For many, the main point of investing is to generate higher returns than the overall market. But the main game is to find enough winners to more than offset the losers So we wouldn’t blame long term Alexander’s, Inc. (NYSE:ALX) shareholders for doubting their decision to hold, with the stock down 47% over a half decade. Furthermore, it’s down 10% in about a quarter. That’s not much fun for holders. Of course, this share price action may well have been influenced by the 5.2% decline in the broader market, throughout the period.
So let’s have a look and see if the longer term performance of the company has been in line with the underlying business’ progress.
To quote Buffett, ‘Ships will sail around the world but the Flat Earth Society will flourish. There will continue to be wide discrepancies between price and value in the marketplace…’ By comparing earnings per share (EPS) and share price changes over time, we can get a feel for how investor attitudes to a company have morphed over time.
While the share price declined over five years, Alexander’s actually managed to increase EPS by an average of 8.1% per year. So it doesn’t seem like EPS is a great guide to understanding how the market is valuing the stock. Or possibly, the market was previously very optimistic, so the stock has disappointed, despite improving EPS.
Due to the lack of correlation between the EPS growth and the falling share price, it’s worth taking a look at other metrics to try to understand the share price movement.
The steady dividend doesn’t really explain why the share price is down. It could be that the revenue decline of 3.2% per year is viewed as evidence that Alexander’s is shrinking. With revenue weak, and increased payouts of cash, the market might be taking the view that its best days are behind it.
The company’s revenue and earnings (over time) are depicted in the image below (click to see the exact numbers).
It’s probably worth noting that the CEO is paid less than the median at similar sized companies. It’s always worth keeping an eye on CEO pay, but a more important question is whether the company will grow earnings throughout the years. If you are thinking of buying or selling Alexander’s stock, you should check out this free report showing analyst profit forecasts.
What About Dividends?
When looking at investment returns, it is important to consider the difference between total shareholder return (TSR) and share price return. Whereas the share price return only reflects the change in the share price, the TSR includes the value of dividends (assuming they were reinvested) and the benefit of any discounted capital raising or spin-off. It’s fair to say that the TSR gives a more complete picture for stocks that pay a dividend. As it happens, Alexander’s’ TSR for the last 5 years was -29%, which exceeds the share price return mentioned earlier. And there’s no prize for guessing that the dividend payments largely explain the divergence!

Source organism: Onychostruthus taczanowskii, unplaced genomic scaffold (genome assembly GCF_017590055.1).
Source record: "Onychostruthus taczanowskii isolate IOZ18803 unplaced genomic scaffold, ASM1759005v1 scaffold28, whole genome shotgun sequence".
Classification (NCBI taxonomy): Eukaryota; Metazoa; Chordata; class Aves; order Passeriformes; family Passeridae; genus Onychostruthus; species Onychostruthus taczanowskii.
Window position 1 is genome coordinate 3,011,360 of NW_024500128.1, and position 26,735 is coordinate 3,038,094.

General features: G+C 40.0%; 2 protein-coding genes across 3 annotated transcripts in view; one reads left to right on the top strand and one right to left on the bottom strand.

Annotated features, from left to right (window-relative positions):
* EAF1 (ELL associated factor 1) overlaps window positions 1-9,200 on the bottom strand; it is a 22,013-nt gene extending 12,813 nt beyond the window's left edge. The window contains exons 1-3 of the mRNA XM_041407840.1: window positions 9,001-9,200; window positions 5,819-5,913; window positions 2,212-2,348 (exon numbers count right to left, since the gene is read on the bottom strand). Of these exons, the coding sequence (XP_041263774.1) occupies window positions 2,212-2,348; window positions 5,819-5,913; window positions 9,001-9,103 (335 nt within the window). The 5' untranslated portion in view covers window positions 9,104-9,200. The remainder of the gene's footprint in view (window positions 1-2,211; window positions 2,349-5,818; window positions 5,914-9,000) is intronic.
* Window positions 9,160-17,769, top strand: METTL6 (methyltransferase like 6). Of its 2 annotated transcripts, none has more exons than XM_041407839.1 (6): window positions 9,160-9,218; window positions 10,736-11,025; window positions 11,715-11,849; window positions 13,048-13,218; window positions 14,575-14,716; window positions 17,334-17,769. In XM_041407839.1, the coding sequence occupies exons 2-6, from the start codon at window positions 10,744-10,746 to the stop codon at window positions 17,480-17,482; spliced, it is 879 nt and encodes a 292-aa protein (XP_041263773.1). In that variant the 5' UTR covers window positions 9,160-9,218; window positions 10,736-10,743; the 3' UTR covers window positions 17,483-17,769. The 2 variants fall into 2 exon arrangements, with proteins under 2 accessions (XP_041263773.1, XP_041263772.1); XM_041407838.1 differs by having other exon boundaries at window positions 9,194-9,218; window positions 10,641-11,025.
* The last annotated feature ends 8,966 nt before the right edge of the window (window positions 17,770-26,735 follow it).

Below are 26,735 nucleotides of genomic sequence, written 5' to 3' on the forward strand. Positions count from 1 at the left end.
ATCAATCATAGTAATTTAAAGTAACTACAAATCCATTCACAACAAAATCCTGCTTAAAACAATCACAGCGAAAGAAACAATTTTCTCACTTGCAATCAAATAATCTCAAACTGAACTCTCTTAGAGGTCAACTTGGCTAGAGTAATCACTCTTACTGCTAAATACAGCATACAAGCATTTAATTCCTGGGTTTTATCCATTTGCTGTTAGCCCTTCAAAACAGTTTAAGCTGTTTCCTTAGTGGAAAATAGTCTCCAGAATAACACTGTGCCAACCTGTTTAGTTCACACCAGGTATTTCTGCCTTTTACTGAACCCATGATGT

A Different Perspective
Although it hurts that Alexander’s returned a loss of 12% in the last twelve months, the broader market was actually worse, returning a loss of 15%. Unfortunately, last year’s performance may indicate unresolved challenges, given that it’s worse than the annualised loss of 5% over the last half decade. While some investors do well specializing in buying companies that are struggling (but nonetheless undervalued), don’t forget that Buffett said that ‘turnarounds seldom turn’. It’s always interesting to track share price performance over the longer term. But to understand Alexander’s better, we need to consider many other factors. Take risks, for example – Alexander’s has 4 warning signs (and 2 which can’t be ignored) we think you should know about.
But note: Alexander’s may not be the best stock to buy. So take a peek at this free list of interesting companies with past earnings growth (and further growth forecast).
Please note, the market returns quoted in this article reflect the market weighted average returns of stocks that currently trade on US exchanges.
Have feedback on this article? Concerned about the content? Get in touch with us directly. Alternatively, email editorial-team (at) simplywallst.com.
This article by Simply Wall St is general in nature. We provide commentary based on historical data and analyst forecasts only using an unbiased methodology and our articles are not intended to be financial advice. It does not constitute a recommendation to buy or sell any stock, and does not take account of your objectives, or your financial situation. We aim to bring you long-term focused analysis driven by fundamental data. Note that our analysis may not factor in the latest price-sensitive company announcements or qualitative material. Simply Wall St has no position in any stocks mentioned.
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